Business Overview (Introduction)
Sisal fibres are made from sisal plant leaves. The word sisal means cold water. Sisal fibre occupies 6th place among fibre plants, which represent 2% of the world’s production of plant fibres (plant fibres provide 65% of the world’s fibres).
The sisal plant produces approximately 200 - 250 leaves throughout its productive period. The life span of sisal plant is 7-10 years. The shape of sisal leaves is like sword and is about 1.5 to 2 meters tall. Young leaves may have a few minute teeth along their margins, but lose them as they mature.
A good sisal plant yields about 200 commercial used leaves with each leaf having a mass composition of 4% fibre, 0.75% cuticle, 8% other dry matter and 87.25% moisture. Thus a normal sisal leaf weighing about 600g yields about 3% by weight of fibre with each leaf containing about 1000 fibres. The fibre is extracted from the leaf either by retting, by scraping or by retting followed by scraping or by mechanical means using decorticators. Diameter of the fibre varies from 100mm to 300mm (Mukherjee & Satyanarayana, 1984).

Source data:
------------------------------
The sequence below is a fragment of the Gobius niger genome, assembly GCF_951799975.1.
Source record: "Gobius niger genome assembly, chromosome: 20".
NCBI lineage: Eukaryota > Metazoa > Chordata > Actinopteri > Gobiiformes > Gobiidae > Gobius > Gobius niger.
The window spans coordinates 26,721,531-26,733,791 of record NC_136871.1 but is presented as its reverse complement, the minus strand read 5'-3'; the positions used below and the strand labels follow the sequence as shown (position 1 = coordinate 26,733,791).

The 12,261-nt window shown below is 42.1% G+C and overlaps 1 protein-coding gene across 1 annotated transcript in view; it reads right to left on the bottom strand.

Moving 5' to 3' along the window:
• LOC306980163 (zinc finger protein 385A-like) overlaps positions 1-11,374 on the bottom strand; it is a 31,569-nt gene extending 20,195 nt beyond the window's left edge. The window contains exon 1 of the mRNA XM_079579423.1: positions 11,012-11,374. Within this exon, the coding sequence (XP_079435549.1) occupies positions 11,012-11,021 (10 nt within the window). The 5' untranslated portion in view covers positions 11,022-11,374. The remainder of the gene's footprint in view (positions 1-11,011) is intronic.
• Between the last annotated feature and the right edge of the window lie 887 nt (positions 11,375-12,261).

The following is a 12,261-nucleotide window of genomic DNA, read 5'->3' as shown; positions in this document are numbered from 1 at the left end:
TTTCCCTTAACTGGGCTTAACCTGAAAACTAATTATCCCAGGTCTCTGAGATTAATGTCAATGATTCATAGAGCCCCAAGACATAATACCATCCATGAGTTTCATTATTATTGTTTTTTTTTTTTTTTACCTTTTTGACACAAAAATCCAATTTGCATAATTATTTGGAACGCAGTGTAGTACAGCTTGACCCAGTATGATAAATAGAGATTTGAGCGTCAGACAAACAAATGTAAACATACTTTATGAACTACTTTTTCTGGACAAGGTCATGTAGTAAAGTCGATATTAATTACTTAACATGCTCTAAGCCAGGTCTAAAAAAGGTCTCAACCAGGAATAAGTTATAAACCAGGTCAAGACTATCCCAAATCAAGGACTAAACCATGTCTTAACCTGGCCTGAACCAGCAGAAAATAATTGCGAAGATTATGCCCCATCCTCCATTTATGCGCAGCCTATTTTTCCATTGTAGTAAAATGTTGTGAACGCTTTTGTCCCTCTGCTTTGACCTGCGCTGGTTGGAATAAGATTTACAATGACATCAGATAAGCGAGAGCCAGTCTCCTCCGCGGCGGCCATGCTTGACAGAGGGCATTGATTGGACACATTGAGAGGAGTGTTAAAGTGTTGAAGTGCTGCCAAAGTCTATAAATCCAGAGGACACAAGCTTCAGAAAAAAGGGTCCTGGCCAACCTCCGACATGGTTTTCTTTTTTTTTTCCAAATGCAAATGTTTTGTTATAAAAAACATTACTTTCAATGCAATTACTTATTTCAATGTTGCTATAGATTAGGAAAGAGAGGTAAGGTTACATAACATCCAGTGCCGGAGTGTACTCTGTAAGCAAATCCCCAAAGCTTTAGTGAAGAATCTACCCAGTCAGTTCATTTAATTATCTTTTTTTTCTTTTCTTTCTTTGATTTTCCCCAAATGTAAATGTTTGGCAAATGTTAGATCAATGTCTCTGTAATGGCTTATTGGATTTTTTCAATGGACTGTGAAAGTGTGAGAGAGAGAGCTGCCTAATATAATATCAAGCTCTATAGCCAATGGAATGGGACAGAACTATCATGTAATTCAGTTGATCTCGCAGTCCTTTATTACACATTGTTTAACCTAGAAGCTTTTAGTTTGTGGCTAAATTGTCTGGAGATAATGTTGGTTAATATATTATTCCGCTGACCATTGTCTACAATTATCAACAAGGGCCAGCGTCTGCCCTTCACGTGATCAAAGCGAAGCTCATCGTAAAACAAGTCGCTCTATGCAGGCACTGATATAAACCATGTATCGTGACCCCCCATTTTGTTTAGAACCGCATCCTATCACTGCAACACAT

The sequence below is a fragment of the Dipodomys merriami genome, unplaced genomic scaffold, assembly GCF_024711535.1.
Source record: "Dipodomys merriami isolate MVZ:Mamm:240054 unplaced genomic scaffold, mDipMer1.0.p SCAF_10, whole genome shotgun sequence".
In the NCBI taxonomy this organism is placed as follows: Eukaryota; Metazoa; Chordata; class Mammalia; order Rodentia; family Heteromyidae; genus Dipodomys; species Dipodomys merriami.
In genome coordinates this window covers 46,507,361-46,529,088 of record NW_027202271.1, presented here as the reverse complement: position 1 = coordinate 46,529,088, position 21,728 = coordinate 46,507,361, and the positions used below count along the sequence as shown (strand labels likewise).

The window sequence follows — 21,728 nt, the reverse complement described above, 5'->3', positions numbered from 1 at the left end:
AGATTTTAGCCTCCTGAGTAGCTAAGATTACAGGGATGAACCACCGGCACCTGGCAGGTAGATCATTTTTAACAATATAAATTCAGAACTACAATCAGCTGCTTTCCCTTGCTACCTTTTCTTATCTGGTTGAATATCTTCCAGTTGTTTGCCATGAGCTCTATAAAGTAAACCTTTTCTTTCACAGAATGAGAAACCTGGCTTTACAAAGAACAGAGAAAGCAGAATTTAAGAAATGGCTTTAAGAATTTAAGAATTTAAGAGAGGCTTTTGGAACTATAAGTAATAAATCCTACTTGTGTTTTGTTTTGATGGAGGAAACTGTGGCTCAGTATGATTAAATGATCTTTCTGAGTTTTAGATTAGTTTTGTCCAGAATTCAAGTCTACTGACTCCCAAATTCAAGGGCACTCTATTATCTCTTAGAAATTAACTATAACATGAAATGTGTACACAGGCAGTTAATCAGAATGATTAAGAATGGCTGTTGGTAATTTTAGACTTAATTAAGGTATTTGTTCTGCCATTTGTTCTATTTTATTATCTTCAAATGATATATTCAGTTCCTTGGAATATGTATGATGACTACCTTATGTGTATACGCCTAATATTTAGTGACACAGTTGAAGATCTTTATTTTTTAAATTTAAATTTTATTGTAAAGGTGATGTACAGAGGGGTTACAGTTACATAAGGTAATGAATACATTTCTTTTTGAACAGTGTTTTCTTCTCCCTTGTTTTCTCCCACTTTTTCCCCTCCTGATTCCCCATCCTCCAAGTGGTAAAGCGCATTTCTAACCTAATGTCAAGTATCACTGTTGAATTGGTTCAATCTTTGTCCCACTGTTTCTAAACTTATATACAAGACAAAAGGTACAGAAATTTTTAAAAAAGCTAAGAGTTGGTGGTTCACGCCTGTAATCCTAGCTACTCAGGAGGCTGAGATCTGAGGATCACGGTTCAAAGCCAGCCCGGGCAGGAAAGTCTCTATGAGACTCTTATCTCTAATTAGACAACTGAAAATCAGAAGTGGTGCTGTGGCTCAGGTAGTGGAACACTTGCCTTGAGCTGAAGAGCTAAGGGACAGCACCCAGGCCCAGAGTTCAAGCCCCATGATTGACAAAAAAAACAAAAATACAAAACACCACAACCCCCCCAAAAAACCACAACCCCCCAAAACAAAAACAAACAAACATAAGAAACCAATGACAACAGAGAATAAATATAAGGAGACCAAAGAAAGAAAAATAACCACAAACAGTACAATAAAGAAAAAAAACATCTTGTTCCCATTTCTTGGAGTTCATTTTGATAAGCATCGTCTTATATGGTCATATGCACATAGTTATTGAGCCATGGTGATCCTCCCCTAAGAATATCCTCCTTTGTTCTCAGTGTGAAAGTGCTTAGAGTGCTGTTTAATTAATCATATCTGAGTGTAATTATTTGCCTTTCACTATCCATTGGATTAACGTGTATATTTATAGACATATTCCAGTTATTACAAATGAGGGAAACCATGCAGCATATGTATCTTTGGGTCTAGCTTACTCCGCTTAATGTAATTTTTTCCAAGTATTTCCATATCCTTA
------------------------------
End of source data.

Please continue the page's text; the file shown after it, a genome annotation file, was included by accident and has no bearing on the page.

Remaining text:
Sisal fibre made from the process of Decortication, leaves are crushed and beaten by a rotating wheel set with blunt knives, so that only fibres remain. The other parts of the leaf are washed away by water. Decorticated fibres are washed before drying the sun or by hot air. The fibre quality depends upon moisture content so proper drying is important. To get better grades of fibre artificial drying has been found in place of sun drying. Dry fibres are machine combed and sorted into various grades, largely on the basis of the previous in-field separation of leaves into size groups.